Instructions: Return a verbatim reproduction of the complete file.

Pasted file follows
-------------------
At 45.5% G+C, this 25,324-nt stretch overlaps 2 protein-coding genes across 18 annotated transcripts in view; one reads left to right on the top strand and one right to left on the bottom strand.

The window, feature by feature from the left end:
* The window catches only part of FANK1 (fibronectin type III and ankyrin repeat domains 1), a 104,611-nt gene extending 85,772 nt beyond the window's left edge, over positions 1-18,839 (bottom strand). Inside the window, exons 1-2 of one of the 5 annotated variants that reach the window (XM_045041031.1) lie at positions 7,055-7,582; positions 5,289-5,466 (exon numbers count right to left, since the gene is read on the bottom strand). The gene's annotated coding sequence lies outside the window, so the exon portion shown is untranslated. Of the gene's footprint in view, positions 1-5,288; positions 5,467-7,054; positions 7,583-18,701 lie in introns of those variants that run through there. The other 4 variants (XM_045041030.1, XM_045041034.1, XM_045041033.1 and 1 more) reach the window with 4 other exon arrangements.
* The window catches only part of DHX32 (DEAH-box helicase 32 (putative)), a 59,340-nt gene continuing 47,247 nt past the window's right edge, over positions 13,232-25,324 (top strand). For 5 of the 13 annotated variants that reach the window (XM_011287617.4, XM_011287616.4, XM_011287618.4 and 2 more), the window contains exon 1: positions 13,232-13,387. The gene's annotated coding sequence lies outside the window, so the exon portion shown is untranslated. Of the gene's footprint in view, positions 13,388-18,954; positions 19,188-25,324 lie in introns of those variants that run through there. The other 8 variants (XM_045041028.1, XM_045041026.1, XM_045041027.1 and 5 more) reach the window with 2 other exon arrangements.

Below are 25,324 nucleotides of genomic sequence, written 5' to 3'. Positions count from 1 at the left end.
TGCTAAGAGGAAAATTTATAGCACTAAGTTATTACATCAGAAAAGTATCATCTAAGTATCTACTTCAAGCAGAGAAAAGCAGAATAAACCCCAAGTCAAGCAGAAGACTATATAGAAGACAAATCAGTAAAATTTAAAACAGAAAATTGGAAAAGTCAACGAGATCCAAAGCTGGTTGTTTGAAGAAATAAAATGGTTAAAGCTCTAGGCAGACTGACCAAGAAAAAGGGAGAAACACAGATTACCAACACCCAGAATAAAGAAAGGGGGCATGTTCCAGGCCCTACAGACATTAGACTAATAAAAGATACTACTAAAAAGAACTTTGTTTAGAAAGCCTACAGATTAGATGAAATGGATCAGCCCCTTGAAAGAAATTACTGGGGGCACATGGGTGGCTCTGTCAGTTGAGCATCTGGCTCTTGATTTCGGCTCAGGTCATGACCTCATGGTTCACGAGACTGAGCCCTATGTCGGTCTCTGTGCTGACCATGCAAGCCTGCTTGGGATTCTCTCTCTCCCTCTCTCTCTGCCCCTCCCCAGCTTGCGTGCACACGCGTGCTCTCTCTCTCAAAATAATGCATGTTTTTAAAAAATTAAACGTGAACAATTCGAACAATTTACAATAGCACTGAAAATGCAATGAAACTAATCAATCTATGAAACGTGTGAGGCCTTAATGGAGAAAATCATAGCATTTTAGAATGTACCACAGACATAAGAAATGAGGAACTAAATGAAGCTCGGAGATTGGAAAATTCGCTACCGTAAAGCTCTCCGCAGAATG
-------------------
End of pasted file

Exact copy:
At 45.5% G+C, this 25,324-nt stretch overlaps 2 protein-coding genes across 18 annotated transcripts in view; one reads left to right on the top strand and one right to left on the bottom strand.

The window, feature by feature from the left end:
* The window catches only part of FANK1 (fibronectin type III and ankyrin repeat domains 1), a 104,611-nt gene extending 85,772 nt beyond the window's left edge, over positions 1-18,839 (bottom strand). Inside the window, exons 1-2 of one of the 5 annotated variants that reach the window (XM_045041031.1) lie at positions 7,055-7,582; positions 5,289-5,466 (exon numbers count right to left, since the gene is read on the bottom strand). The gene's annotated coding sequence lies outside the window, so the exon portion shown is untranslated. Of the gene's footprint in view, positions 1-5,288; positions 5,467-7,054; positions 7,583-18,701 lie in introns of those variants that run through there. The other 4 variants (XM_045041030.1, XM_045041034.1, XM_045041033.1 and 1 more) reach the window with 4 other exon arrangements.
* The window catches only part of DHX32 (DEAH-box helicase 32 (putative)), a 59,340-nt gene continuing 47,247 nt past the window's right edge, over positions 13,232-25,324 (top strand). For 5 of the 13 annotated variants that reach the window (XM_011287617.4, XM_011287616.4, XM_011287618.4 and 2 more), the window contains exon 1: positions 13,232-13,387. The gene's annotated coding sequence lies outside the window, so the exon portion shown is untranslated. Of the gene's footprint in view, positions 13,388-18,954; positions 19,188-25,324 lie in introns of those variants that run through there. The other 8 variants (XM_045041028.1, XM_045041026.1, XM_045041027.1 and 5 more) reach the window with 2 other exon arrangements.

Below are 25,324 nucleotides of genomic sequence, written 5' to 3'. Positions count from 1 at the left end.
TGCTAAGAGGAAAATTTATAGCACTAAGTTATTACATCAGAAAAGTATCATCTAAGTATCTACTTCAAGCAGAGAAAAGCAGAATAAACCCCAAGTCAAGCAGAAGACTATATAGAAGACAAATCAGTAAAATTTAAAACAGAAAATTGGAAAAGTCAACGAGATCCAAAGCTGGTTGTTTGAAGAAATAAAATGGTTAAAGCTCTAGGCAGACTGACCAAGAAAAAGGGAGAAACACAGATTACCAACACCCAGAATAAAGAAAGGGGGCATGTTCCAGGCCCTACAGACATTAGACTAATAAAAGATACTACTAAAAAGAACTTTGTTTAGAAAGCCTACAGATTAGATGAAATGGATCAGCCCCTTGAAAGAAATTACTGGGGGCACATGGGTGGCTCTGTCAGTTGAGCATCTGGCTCTTGATTTCGGCTCAGGTCATGACCTCATGGTTCACGAGACTGAGCCCTATGTCGGTCTCTGTGCTGACCATGCAAGCCTGCTTGGGATTCTCTCTCTCCCTCTCTCTCTGCCCCTCCCCAGCTTGCGTGCACACGCGTGCTCTCTCTCTCAAAATAATGCATGTTTTTAAAAAATTAAACGTGAACAATTCGAACAATTTACAATAGCACTGAAAATGCAATGAAACTAATCAATCTATGAAACGTGTGAGGCCTTAATGGAGAAAATCATAGCATTTTAGAATGTACCACAGACATAAGAAATGAGGAACTAAATGAAGCTCGGAGATTGGAAAATTCGCTACCGTAAAGCTCTCCGCAGAATG